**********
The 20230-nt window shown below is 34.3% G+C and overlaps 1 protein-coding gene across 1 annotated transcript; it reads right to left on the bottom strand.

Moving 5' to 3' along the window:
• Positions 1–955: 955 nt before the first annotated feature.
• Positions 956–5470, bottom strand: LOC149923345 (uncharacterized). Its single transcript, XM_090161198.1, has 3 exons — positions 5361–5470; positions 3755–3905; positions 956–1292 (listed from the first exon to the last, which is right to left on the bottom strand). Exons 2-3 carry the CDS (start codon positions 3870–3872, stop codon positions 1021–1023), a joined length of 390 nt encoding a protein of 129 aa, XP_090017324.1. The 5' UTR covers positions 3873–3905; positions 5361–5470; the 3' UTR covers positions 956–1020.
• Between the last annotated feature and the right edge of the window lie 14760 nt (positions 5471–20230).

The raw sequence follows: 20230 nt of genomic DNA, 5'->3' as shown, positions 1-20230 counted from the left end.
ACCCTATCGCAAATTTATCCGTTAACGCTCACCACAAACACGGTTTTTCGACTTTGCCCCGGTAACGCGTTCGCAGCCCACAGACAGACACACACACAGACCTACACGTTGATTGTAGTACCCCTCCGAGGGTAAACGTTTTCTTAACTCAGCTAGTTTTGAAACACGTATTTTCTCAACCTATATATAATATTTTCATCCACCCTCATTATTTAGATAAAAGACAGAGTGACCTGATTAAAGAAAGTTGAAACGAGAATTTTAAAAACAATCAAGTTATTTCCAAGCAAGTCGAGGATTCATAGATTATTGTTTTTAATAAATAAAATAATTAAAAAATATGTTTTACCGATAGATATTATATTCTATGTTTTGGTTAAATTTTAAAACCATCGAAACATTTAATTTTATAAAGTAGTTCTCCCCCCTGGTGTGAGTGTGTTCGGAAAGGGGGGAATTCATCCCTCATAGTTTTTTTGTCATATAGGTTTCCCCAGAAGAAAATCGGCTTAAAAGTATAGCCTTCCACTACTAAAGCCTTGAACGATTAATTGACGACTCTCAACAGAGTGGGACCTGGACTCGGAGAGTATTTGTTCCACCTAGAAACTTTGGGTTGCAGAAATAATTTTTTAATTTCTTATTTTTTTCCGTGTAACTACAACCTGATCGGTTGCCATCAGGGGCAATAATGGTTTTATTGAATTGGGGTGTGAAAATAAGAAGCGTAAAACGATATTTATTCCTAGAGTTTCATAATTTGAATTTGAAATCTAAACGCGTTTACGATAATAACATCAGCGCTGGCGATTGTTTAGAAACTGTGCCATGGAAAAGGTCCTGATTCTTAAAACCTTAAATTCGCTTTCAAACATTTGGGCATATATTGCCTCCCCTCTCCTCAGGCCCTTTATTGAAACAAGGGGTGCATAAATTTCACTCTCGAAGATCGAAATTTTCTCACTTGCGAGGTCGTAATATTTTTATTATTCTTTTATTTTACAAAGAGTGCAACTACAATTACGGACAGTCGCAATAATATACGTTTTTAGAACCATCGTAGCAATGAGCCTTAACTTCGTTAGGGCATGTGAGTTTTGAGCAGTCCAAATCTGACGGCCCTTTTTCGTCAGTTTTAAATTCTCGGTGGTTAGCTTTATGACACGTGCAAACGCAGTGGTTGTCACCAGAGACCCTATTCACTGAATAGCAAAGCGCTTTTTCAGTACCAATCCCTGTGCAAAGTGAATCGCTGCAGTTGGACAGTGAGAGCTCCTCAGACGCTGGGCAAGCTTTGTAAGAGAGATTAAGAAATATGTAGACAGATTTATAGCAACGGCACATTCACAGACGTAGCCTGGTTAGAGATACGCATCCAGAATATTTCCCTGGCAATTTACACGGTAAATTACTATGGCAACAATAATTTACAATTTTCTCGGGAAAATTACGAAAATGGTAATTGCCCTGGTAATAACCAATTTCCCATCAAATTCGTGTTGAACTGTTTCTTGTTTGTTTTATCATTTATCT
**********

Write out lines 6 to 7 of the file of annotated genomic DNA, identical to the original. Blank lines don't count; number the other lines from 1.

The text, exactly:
The raw sequence follows: 20230 nt of genomic DNA, 5'->3' as shown, positions 1-20230 counted from the left end.
ACCCTATCGCAAATTTATCCGTTAACGCTCACCACAAACACGGTTTTTCGACTTTGCCCCGGTAACGCGTTCGCAGCCCACAGACAGACACACACACAGACCTACACGTTGATTGTAGTACCCCTCCGAGGGTAAACGTTTTCTTAACTCAGCTAGTTTTGAAACACGTATTTTCTCAACCTATATATAATATTTTCATCCACCCTCATTATTTAGATAAAAGACAGAGTGACCTGATTAAAGAAAGTTGAAACGAGAATTTTAAAAACAATCAAGTTATTTCCAAGCAAGTCGAGGATTCATAGATTATTGTTTTTAATAAATAAAATAATTAAAAAATATGTTTTACCGATAGATATTATATTCTATGTTTTGGTTAAATTTTAAAACCATCGAAACATTTAATTTTATAAAGTAGTTCTCCCCCCTGGTGTGAGTGTGTTCGGAAAGGGGGGAATTCATCCCTCATAGTTTTTTTGTCATATAGGTTTCCCCAGAAGAAAATCGGCTTAAAAGTATAGCCTTCCACTACTAAAGCCTTGAACGATTAATTGACGACTCTCAACAGAGTGGGACCTGGACTCGGAGAGTATTTGTTCCACCTAGAAACTTTGGGTTGCAGAAATAATTTTTTAATTTCTTATTTTTTTCCGTGTAACTACAACCTGATCGGTTGCCATCAGGGGCAATAATGGTTTTATTGAATTGGGGTGTGAAAATAAGAAGCGTAAAACGATATTTATTCCTAGAGTTTCATAATTTGAATTTGAAATCTAAACGCGTTTACGATAATAACATCAGCGCTGGCGATTGTTTAGAAACTGTGCCATGGAAAAGGTCCTGATTCTTAAAACCTTAAATTCGCTTTCAAACATTTGGGCATATATTGCCTCCCCTCTCCTCAGGCCCTTTATTGAAACAAGGGGTGCATAAATTTCACTCTCGAAGATCGAAATTTTCTCACTTGCGAGGTCGTAATATTTTTATTATTCTTTTATTTTACAAAGAGTGCAACTACAATTACGGACAGTCGCAATAATATACGTTTTTAGAACCATCGTAGCAATGAGCCTTAACTTCGTTAGGGCATGTGAGTTTTGAGCAGTCCAAATCTGACGGCCCTTTTTCGTCAGTTTTAAATTCTCGGTGGTTAGCTTTATGACACGTGCAAACGCAGTGGTTGTCACCAGAGACCCTATTCACTGAATAGCAAAGCGCTTTTTCAGTACCAATCCCTGTGCAAAGTGAATCGCTGCAGTTGGACAGTGAGAGCTCCTCAGACGCTGGGCAAGCTTTGTAAGAGAGATTAAGAAATATGTAGACAGATTTATAGCAACGGCACATTCACAGACGTAGCCTGGTTAGAGATACGCATCCAGAATATTTCCCTGGCAATTTACACGGTAAATTACTATGGCAACAATAATTTACAATTTTCTCGGGAAAATTACGAAAATGGTAATTGCCCTGGTAATAACCAATTTCCCATCAAATTCGTGTTGAACTGTTTCTTGTTTGTTTTATCATTTATCT